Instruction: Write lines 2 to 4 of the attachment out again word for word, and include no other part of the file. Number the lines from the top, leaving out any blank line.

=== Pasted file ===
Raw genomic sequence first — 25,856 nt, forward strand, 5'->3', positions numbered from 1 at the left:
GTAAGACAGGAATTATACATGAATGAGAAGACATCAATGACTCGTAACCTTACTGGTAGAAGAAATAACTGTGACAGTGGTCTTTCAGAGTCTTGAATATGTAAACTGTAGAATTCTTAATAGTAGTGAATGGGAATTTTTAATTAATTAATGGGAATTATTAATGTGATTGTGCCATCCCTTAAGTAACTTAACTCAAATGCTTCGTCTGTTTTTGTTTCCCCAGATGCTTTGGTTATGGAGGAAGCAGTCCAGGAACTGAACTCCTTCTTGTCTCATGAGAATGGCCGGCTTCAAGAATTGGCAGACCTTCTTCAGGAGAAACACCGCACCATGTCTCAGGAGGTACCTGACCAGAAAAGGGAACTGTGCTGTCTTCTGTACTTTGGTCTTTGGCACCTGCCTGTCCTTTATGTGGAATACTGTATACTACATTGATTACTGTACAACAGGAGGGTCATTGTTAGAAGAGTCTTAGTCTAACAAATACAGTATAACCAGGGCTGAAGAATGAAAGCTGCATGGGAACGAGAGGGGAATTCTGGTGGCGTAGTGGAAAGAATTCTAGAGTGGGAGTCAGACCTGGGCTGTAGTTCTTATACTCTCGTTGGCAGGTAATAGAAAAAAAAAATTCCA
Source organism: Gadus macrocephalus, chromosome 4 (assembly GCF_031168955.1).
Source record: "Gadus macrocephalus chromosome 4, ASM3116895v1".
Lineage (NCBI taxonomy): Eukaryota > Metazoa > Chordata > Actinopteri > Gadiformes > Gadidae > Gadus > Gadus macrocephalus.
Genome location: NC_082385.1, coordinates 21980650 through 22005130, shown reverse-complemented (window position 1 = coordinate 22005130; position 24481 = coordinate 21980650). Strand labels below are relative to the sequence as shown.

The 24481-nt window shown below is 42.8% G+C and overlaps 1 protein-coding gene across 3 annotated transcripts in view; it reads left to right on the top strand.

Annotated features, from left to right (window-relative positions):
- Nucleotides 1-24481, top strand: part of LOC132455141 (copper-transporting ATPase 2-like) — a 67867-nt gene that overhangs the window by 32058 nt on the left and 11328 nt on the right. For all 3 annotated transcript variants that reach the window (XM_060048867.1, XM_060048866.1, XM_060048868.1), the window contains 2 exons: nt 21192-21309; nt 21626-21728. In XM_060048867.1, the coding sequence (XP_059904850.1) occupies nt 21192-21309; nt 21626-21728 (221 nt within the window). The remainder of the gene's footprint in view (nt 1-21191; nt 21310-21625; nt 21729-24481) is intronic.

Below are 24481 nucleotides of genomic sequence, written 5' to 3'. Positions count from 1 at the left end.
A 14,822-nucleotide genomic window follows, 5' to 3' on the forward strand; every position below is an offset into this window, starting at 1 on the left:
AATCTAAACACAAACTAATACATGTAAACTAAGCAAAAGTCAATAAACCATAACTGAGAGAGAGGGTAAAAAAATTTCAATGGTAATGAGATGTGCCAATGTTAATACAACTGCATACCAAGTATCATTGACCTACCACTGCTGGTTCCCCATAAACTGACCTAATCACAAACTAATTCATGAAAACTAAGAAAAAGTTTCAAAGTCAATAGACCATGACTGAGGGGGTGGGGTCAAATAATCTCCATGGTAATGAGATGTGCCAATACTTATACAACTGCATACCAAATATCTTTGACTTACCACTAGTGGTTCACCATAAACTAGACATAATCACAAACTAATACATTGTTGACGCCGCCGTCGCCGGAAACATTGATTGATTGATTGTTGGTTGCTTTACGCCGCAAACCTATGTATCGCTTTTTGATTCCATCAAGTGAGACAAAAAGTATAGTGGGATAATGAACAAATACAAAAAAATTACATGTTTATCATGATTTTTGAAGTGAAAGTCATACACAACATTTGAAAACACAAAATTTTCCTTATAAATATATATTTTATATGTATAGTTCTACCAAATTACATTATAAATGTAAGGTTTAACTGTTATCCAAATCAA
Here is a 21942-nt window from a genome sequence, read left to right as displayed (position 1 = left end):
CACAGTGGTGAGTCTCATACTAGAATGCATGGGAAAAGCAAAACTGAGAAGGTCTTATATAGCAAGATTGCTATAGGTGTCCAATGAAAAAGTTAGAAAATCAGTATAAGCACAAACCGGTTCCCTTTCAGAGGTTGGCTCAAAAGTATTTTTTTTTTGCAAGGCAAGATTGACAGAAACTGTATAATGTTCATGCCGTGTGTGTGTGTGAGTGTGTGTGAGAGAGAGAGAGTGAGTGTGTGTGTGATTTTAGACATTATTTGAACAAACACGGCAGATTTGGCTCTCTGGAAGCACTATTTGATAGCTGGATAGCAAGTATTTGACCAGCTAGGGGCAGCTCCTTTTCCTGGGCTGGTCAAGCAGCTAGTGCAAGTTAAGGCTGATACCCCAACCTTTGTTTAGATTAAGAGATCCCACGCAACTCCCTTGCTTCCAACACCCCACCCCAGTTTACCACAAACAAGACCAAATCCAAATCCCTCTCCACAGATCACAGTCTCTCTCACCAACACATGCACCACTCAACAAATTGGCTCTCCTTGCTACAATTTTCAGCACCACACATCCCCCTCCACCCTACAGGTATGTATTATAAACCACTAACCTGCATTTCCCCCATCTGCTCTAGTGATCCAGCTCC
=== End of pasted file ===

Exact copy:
GTAAGACAGGAATTATACATGAATGAGAAGACATCAATGACTCGTAACCTTACTGGTAGAAGAAATAACTGTGACAGTGGTCTTTCAGAGTCTTGAATATGTAAACTGTAGAATTCTTAATAGTAGTGAATGGGAATTTTTAATTAATTAATGGGAATTATTAATGTGATTGTGCCATCCCTTAAGTAACTTAACTCAAATGCTTCGTCTGTTTTTGTTTCCCCAGATGCTTTGGTTATGGAGGAAGCAGTCCAGGAACTGAACTCCTTCTTGTCTCATGAGAATGGCCGGCTTCAAGAATTGGCAGACCTTCTTCAGGAGAAACACCGCACCATGTCTCAGGAGGTACCTGACCAGAAAAGGGAACTGTGCTGTCTTCTGTACTTTGGTCTTTGGCACCTGCCTGTCCTTTATGTGGAATACTGTATACTACATTGATTACTGTACAACAGGAGGGTCATTGTTAGAAGAGTCTTAGTCTAACAAATACAGTATAACCAGGGCTGAAGAATGAAAGCTGCATGGGAACGAGAGGGGAATTCTGGTGGCGTAGTGGAAAGAATTCTAGAGTGGGAGTCAGACCTGGGCTGTAGTTCTTATACTCTCGTTGGCAGGTAATAGAAAAAAAAAATTCCA
Source organism: Gadus macrocephalus, chromosome 4 (assembly GCF_031168955.1).
Source record: "Gadus macrocephalus chromosome 4, ASM3116895v1".